Friday, December 7, 2012

what they did not say

When we had an interview for the position of Youth Leaders at our church we were asked if we had any love for the emergent church. If we did have any emergent affiliations, any connections or sympathies, that would've disqualified us from youth leadership.

I said no.

I said no because all I knew of the emergent church could be summed up in three things:

It was bad.
They hated the Bible.
They were liberal heretics.

I hadn't touched a single article or book written by a leader in the emergent church or been exposed to anything "emergent" except a single Rob Bell video.

My first real blog was on Xanga.  Yes, Xanga.

Thanks to a little community I found there, I was exposed to a hippie-ish branch of Christians whose voice was not heard in my real life community.

I'm a bleeding heart liberal hippie at my core, so reading about the Biblical case for things like pacifism, living in community, feeding the poor and how Christianity did not equal being a republican, all spoke directly to me.

This was my very first introduction to people who regularly used names like Scot McKnight and N. T. Wright and Rob Bell.  This was my first introduction to egalitarianism.

One of my favorite Xanga bloggers, SirNickDon, mentioned his egalitarian marriage in passing.

I respected him. I enjoyed his writings. I had read enough of his work, given him enough of a chance so that I could see past any theological disagreements we had acknowledge his faith was real, his love for others was real and his love and worship of God was genuine.

And still.  And STILL when he mentioned egalitarianism my very first instinct was to doubt that he had read the Bible at all. To doubt his faith, his sincerity, whether or not he held the Bible up as the infallable, inerrant Word of God.

As I remember, Sir Nick Don didn't feel the need to defend his egalitarianism.  He approached it as if "this is settled in my own mind and all y'all can take it or leave it - I know what I believe." He had the confidence in his beliefs that I thought belonged only to the "other side" of that debate.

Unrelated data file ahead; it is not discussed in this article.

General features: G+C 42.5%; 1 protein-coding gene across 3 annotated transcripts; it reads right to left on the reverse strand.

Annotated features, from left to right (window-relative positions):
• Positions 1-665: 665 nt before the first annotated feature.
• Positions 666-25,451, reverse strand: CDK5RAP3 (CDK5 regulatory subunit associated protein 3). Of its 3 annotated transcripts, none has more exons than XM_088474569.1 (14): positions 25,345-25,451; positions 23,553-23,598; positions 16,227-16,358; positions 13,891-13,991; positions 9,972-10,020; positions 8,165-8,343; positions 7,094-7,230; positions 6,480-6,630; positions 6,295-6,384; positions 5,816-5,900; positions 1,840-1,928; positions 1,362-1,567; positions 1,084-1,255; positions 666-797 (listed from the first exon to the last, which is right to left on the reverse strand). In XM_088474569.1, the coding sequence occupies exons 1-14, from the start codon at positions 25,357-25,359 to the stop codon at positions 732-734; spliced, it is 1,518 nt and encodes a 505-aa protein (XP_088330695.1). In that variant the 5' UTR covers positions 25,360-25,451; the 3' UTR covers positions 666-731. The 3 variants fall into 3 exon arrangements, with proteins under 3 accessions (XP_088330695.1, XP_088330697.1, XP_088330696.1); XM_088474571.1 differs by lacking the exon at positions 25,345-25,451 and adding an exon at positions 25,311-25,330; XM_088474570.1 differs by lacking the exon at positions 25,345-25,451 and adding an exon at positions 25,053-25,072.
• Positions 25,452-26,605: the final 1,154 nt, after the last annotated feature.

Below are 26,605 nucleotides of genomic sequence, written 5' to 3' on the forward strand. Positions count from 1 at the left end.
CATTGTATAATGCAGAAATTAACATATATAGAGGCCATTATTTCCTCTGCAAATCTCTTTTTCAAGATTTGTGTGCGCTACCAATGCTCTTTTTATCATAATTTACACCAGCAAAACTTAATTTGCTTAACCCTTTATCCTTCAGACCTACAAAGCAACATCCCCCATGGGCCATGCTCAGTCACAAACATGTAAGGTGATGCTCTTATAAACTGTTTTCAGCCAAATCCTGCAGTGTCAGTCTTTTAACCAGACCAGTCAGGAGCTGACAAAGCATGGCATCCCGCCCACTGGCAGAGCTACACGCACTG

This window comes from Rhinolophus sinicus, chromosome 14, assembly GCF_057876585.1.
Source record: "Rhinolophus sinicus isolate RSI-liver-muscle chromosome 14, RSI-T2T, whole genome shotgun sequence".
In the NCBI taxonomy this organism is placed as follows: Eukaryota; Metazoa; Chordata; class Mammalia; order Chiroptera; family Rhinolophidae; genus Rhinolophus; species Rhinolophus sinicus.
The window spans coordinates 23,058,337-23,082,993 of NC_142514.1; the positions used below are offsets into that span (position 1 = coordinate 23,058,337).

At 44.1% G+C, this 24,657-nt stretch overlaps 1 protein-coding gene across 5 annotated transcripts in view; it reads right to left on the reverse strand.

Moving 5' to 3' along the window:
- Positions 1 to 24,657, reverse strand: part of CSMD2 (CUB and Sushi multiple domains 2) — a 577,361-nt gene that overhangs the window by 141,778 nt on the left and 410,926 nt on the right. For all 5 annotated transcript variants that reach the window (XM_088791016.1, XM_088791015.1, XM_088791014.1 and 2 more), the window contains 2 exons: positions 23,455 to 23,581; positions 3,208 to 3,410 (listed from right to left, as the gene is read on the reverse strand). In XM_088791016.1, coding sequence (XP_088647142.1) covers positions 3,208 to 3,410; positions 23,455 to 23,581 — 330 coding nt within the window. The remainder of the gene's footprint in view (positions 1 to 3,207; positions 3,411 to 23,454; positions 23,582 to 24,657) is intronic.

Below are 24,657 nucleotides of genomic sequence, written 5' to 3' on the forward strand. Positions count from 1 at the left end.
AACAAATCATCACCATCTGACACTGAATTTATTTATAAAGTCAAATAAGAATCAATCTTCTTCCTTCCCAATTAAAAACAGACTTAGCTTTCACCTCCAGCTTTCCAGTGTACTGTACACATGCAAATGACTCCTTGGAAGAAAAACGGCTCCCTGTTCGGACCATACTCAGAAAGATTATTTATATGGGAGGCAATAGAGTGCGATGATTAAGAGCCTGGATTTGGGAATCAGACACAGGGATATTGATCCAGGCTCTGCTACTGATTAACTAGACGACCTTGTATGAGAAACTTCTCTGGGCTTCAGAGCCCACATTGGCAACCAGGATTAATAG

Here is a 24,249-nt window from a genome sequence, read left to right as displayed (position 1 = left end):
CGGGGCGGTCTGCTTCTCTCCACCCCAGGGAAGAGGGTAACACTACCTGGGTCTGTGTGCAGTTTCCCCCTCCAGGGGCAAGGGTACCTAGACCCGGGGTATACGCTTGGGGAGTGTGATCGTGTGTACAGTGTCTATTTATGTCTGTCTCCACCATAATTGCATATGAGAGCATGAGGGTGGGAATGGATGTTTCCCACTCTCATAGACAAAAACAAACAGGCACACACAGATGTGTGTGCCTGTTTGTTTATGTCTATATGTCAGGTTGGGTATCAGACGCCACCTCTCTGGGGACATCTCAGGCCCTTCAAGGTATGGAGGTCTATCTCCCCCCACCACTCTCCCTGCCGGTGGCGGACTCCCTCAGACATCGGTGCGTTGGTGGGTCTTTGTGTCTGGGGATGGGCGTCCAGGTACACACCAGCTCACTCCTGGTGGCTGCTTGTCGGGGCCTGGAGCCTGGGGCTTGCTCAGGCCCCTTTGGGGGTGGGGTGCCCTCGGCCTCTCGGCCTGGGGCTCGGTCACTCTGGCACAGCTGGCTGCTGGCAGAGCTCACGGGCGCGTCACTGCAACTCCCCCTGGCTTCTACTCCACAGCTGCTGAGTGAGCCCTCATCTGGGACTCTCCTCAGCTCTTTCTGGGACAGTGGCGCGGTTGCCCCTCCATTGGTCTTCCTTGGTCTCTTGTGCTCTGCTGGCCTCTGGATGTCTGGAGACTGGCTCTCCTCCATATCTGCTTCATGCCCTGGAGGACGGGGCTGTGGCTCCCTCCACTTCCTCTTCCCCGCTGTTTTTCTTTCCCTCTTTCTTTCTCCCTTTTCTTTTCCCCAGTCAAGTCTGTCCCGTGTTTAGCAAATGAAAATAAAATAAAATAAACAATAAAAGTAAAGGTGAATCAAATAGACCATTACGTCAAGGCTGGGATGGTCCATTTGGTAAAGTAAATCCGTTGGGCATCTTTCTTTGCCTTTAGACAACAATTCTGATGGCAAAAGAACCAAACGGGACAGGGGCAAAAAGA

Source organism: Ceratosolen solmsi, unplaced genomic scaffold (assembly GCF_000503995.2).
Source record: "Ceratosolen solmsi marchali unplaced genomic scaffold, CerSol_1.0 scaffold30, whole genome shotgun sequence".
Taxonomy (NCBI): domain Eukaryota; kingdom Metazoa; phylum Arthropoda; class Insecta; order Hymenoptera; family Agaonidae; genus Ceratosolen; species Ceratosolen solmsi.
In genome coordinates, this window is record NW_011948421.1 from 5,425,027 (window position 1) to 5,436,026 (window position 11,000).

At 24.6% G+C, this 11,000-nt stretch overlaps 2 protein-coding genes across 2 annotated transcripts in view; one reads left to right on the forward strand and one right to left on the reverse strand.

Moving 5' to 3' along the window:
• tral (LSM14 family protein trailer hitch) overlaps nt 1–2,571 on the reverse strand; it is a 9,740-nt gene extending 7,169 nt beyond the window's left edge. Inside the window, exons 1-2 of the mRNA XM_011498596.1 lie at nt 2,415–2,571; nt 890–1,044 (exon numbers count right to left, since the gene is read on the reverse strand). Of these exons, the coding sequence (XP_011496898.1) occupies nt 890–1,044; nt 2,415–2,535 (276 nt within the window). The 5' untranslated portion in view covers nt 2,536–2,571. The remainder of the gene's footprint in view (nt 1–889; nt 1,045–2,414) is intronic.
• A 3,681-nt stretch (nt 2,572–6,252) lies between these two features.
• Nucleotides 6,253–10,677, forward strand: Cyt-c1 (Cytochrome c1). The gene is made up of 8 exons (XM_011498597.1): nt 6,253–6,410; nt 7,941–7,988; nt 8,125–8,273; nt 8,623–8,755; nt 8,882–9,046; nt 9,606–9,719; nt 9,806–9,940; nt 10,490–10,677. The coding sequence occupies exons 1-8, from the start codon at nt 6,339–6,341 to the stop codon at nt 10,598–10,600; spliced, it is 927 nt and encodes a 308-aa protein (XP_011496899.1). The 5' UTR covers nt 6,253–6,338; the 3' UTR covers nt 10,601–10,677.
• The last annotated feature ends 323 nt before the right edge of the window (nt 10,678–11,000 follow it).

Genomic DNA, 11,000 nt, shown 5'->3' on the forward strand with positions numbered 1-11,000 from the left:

And it bugged me.

It bugged me that someone I respected had a confident, almost nonchalant approach to this ESSENTIAL doctrine of family life. It bugged me that he didn't list of a bunch of reasons or points that I could summarily debunk. It just really, really bugged me.

So, me being me, I researched. I had to. I had to research til I knew why he could have such nonchalant confidence. And I did it on my own power, without pressure from anyone. Just because someone I respected held a different opinion, and held it confidently without trying to convince me to join.

The same thing happened with homosexuality.

I realized someone I really liked, really respected and looked up to had a different opinion than I did.

And they were confident. They shared their belief in love and with that nonchalant manner of someone who knows something to be true. Knows it to be true based on evidence and based on the truth they know in their bones. The truth from their gut.

That truth that didn't need to be proven or have lists of refutations for it to be true.

Augustine (apparently) said "The truth is like a lion. You don't have to defend it. Let it loose. It will defend itself.” 

That is an attitude I had (and have) not yet seen among my conservative fundamentalist peers.

And yet almost every time I encountered someone with a differing view that freed people and promoted equality, kindness and (evil word alert!) tolerance, they approached it with this attitude.

In the past I would have explained that away by saying "Look! They have no proof! They just believe this because they want to believe it!"

I could only tell myself that so many times before it began to sound like a hollow excuse.

It sounded like a hollow excuse because it was a hollow excuse.

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